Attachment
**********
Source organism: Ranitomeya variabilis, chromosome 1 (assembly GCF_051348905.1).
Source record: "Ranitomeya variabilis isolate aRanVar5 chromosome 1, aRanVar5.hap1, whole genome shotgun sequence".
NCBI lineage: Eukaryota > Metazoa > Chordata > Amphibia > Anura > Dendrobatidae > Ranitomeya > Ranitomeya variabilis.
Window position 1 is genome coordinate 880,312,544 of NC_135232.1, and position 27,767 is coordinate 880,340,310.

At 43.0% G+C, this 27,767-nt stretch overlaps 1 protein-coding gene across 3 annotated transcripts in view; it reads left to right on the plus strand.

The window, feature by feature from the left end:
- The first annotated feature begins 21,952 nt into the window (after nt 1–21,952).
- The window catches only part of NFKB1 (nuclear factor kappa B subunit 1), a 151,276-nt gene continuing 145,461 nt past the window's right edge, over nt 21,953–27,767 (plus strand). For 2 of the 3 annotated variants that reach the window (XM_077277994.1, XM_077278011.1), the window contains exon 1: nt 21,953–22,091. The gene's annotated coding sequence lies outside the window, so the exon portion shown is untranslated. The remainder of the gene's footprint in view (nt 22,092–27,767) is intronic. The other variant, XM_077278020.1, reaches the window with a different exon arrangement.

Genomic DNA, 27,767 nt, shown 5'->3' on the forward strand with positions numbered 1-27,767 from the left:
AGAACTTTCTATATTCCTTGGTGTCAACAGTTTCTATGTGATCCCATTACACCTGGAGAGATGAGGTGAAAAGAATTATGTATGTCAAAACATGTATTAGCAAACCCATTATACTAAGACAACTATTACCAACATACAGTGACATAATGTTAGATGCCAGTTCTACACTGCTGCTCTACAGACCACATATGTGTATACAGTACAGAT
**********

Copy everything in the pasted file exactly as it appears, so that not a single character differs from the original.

Source organism: Ranitomeya variabilis, chromosome 1 (assembly GCF_051348905.1).
Source record: "Ranitomeya variabilis isolate aRanVar5 chromosome 1, aRanVar5.hap1, whole genome shotgun sequence".
NCBI lineage: Eukaryota > Metazoa > Chordata > Amphibia > Anura > Dendrobatidae > Ranitomeya > Ranitomeya variabilis.
Window position 1 is genome coordinate 880,312,544 of NC_135232.1, and position 27,767 is coordinate 880,340,310.

At 43.0% G+C, this 27,767-nt stretch overlaps 1 protein-coding gene across 3 annotated transcripts in view; it reads left to right on the plus strand.

The window, feature by feature from the left end:
- The first annotated feature begins 21,952 nt into the window (after nt 1–21,952).
- The window catches only part of NFKB1 (nuclear factor kappa B subunit 1), a 151,276-nt gene continuing 145,461 nt past the window's right edge, over nt 21,953–27,767 (plus strand). For 2 of the 3 annotated variants that reach the window (XM_077277994.1, XM_077278011.1), the window contains exon 1: nt 21,953–22,091. The gene's annotated coding sequence lies outside the window, so the exon portion shown is untranslated. The remainder of the gene's footprint in view (nt 22,092–27,767) is intronic. The other variant, XM_077278020.1, reaches the window with a different exon arrangement.

Genomic DNA, 27,767 nt, shown 5'->3' on the forward strand with positions numbered 1-27,767 from the left:
AGAACTTTCTATATTCCTTGGTGTCAACAGTTTCTATGTGATCCCATTACACCTGGAGAGATGAGGTGAAAAGAATTATGTATGTCAAAACATGTATTAGCAAACCCATTATACTAAGACAACTATTACCAACATACAGTGACATAATGTTAGATGCCAGTTCTACACTGCTGCTCTACAGACCACATATGTGTATACAGTACAGAT